Let’s Do The Time Warp Again!

Back in college, doing a time warp meant dancing with friends to some great music from “Rocky Horror Picture Show.” While dancing in college was fun, doing a time warp as an adult is not. The real horror today is the older, working me having to live through a time warp each spring when my body is tortured springing forward with the change to Daylight Saving Time. Beware! That horror looms ahead this weekend on Sunday, March 10.

Actually, the horror is even worse for me, a grammar and spelling Nazi. I am forced to watch the term Daylight Saving Time constantly being misspelled. There is only one “s” in the entire phrase “Daylight Saving Time.” Apparently no “savings” exists–well, at least in the name. There is no such creature as “Daylight SAVINGS Time.” If it is savings you are after, go to a bank.

Think that is it for the horror for me? Nope. The official time for the time change is at 2:00 a.m. Raise your hand if you are normally up at this ungodly hour. Hey, I cannot even last until midnight on New Year’s Eve, so me staying up until 2:00 a.m. to set my clock forward is laughable. Don’t tell the time police, but I merely set my bedroom clock ahead an hour before turning in for the night.

Thankfully, my cell phone automatically resets to Daylight Saving Time at 2:00 a.m. That saves me from having to figure out how to accomplish this feat with my phone. And while I know how to manually set the clock forward on an old-fashioned clock with an actual face and hands, that doesn’t mean I do it. I neglected to fall back with one of my clocks. No harm done; it will be on the correct time when the clock strikes 2:00 a.m. on Sunday. One less clock for me to reset.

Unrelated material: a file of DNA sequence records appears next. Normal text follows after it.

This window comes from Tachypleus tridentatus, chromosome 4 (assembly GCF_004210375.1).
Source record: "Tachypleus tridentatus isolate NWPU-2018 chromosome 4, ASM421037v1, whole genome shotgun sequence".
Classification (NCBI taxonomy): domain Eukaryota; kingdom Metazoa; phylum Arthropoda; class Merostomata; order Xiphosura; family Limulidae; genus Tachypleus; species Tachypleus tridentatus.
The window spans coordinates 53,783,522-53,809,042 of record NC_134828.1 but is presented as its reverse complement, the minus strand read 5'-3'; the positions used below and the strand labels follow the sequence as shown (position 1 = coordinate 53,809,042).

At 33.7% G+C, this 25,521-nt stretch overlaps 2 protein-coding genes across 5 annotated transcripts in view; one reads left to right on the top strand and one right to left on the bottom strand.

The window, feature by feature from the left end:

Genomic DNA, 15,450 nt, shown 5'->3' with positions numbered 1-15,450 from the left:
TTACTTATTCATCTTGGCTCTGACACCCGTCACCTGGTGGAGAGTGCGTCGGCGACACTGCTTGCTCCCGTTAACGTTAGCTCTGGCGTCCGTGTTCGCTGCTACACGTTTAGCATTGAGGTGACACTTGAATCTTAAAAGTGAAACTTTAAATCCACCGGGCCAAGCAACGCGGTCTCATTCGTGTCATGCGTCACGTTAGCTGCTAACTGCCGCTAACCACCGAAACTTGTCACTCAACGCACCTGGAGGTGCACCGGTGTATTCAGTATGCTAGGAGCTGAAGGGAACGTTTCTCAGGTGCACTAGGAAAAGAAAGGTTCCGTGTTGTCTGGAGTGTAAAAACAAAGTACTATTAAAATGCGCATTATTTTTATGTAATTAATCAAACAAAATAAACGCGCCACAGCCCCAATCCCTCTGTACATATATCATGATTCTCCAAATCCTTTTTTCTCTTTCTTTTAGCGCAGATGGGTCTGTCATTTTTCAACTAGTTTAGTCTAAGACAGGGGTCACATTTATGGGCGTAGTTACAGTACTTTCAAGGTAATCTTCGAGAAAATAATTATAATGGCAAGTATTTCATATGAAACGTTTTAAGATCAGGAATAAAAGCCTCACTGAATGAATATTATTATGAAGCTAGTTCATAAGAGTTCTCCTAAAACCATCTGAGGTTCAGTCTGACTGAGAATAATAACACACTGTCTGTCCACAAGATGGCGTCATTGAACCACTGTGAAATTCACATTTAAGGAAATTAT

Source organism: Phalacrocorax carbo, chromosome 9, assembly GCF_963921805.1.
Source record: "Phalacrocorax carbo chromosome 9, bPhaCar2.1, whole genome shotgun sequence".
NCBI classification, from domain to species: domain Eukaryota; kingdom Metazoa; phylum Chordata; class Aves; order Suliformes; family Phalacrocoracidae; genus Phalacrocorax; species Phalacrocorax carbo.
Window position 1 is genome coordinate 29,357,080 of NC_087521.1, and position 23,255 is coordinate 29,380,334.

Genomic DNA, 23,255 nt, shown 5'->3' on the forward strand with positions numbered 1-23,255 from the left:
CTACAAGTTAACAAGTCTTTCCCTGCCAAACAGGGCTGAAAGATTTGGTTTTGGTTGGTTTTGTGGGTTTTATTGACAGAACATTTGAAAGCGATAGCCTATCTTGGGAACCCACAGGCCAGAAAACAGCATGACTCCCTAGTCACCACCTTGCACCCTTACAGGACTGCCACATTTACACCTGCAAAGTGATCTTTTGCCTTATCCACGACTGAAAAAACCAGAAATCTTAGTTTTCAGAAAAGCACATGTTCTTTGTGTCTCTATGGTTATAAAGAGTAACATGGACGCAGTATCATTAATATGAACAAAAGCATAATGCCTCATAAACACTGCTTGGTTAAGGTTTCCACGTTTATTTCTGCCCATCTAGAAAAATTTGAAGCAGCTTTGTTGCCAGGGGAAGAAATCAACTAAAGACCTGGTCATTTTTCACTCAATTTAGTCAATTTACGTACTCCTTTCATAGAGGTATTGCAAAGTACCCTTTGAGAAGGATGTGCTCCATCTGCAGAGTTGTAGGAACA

And if the time change itself isn’t enough to create a time warp, consider that the time changes at different points across the country. Someone in NYC will set his clock ahead at 2:00 a.m. Eastern Time, but someone in Chicago will not set his clock ahead until 2:00 a.m. Central Time. A Hollywood star (who is likely to be up and still partying at 2:00 a.m.) will make the time change when it is 2:00 a.m. Pacific Time. The bottom line is that all clocks are to be changed at 2:00 a.m., but that change occurs at local time and is not done simultaneously. Confused? Welcome to the time warp!

Daylight Saving Time, which I’ll refer to as DST (reducing my chances of slipping up and typing “Savings” instead of “Saving”), will remain in place until November 3, 2019. This seasonal time change runs from the second Sunday in March until the first Sunday in November. I’m sure I won’t remember the specific time frame, but thankfully calendars have this information printed on the appropriate days in March and November. I can, however, remember spring forward and fall back. It’s great to fall back in November, but you’ll eventually pay for it in March.